The new supercomputer, named Fornax - Latin for "furnace" - after a southern hemisphere constellation known as a birthplace for stars, is 10,000 times faster than an average office computer and big enough to store 2000 years of iTunes music.
Fornax is part of the Pawsey project, an $80 million Federal Government Super Science initiative to help bolster Australia's role in building the world's biggest radio telescope - the Square Kilometre Array (SKA) - in WA, and make Perth one of the world's top supercomputing centres.
The State Government has also contributed significant funding to support iVEC's management of supercomputing infrastructure in WA.
UWA, CSIRO, Curtin University, Murdoch University and Edith Cowan University are partners in a joint venture called iVEC to provide advanced computing services to scientists, industry and government.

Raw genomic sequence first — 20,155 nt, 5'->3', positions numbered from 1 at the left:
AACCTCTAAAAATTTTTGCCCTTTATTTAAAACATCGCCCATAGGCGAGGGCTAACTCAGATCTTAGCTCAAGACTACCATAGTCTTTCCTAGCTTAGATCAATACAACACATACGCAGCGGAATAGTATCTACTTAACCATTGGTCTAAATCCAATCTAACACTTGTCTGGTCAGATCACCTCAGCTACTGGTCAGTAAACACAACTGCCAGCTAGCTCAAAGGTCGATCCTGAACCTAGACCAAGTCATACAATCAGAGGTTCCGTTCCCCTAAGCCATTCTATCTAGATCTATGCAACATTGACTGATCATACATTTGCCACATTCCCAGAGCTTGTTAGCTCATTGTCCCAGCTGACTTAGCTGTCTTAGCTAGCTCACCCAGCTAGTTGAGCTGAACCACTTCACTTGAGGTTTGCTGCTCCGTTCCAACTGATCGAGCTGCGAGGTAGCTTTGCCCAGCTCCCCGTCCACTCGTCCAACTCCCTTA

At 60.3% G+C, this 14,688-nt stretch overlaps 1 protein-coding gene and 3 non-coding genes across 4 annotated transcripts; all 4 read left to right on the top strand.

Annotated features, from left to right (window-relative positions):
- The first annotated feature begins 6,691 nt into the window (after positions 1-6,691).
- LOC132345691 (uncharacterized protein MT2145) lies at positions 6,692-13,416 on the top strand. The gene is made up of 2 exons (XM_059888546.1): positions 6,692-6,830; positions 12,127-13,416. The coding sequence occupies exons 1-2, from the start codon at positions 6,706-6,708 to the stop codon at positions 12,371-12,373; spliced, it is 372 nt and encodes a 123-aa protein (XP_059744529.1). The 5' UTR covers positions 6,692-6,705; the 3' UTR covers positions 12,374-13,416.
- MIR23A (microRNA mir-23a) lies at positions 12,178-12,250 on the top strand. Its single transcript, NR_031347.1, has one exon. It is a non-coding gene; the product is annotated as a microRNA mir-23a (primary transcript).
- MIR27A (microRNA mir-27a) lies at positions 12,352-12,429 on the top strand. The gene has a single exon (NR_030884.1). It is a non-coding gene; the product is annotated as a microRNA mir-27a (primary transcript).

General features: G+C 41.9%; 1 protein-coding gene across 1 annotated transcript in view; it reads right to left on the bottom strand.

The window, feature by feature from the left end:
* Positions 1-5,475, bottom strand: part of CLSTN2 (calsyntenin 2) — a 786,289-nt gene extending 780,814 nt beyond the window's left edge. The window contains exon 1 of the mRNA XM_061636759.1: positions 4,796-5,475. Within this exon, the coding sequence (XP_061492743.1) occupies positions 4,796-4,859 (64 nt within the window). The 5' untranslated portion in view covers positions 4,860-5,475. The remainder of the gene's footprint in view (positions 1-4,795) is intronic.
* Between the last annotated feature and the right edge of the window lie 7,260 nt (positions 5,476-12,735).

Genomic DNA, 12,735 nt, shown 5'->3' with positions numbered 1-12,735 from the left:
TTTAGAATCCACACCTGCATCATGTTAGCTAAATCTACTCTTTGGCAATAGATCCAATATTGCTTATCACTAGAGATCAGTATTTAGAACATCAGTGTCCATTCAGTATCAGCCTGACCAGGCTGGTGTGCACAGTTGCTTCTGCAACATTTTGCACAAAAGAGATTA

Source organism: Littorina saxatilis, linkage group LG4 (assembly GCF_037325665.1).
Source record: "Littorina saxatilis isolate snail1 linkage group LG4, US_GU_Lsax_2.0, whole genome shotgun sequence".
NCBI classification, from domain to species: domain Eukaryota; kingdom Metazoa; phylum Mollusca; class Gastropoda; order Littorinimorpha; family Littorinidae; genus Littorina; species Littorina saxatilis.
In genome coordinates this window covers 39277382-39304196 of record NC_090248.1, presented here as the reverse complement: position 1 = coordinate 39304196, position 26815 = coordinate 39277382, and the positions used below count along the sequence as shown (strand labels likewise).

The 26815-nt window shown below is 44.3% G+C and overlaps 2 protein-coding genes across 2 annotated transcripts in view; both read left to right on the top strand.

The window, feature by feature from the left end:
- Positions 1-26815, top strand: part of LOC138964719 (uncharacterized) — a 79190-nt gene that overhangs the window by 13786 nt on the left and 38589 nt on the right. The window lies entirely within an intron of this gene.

Part of the Federal Government's Super Science Initiative to boost WA's supercomputing resources, the Fornax represents a big leap in WA's supercomputing power.
The director of UWA's iVEC Centre, Associate Professor Paul Bourke said Fornax had been especially designed to give researchers unprecedented access to both highly parallel processing and data-intensive computing.
"These are critical in many areas of research, particularly for astronomy signal processing (including the SKA) and geoscience," Professor Bourke said.
UWA Deputy Vice-Chancellor Research, Professor Robyn Owens said the supercomputer represented an exciting development in science.
"It is science which will extend our knowledge from the beginnings of our universe - and at the same time develop technologies and processes that will be of practical benefit to industry, business and the wider community," Professor Owens said.
Provided by University of Western Australia
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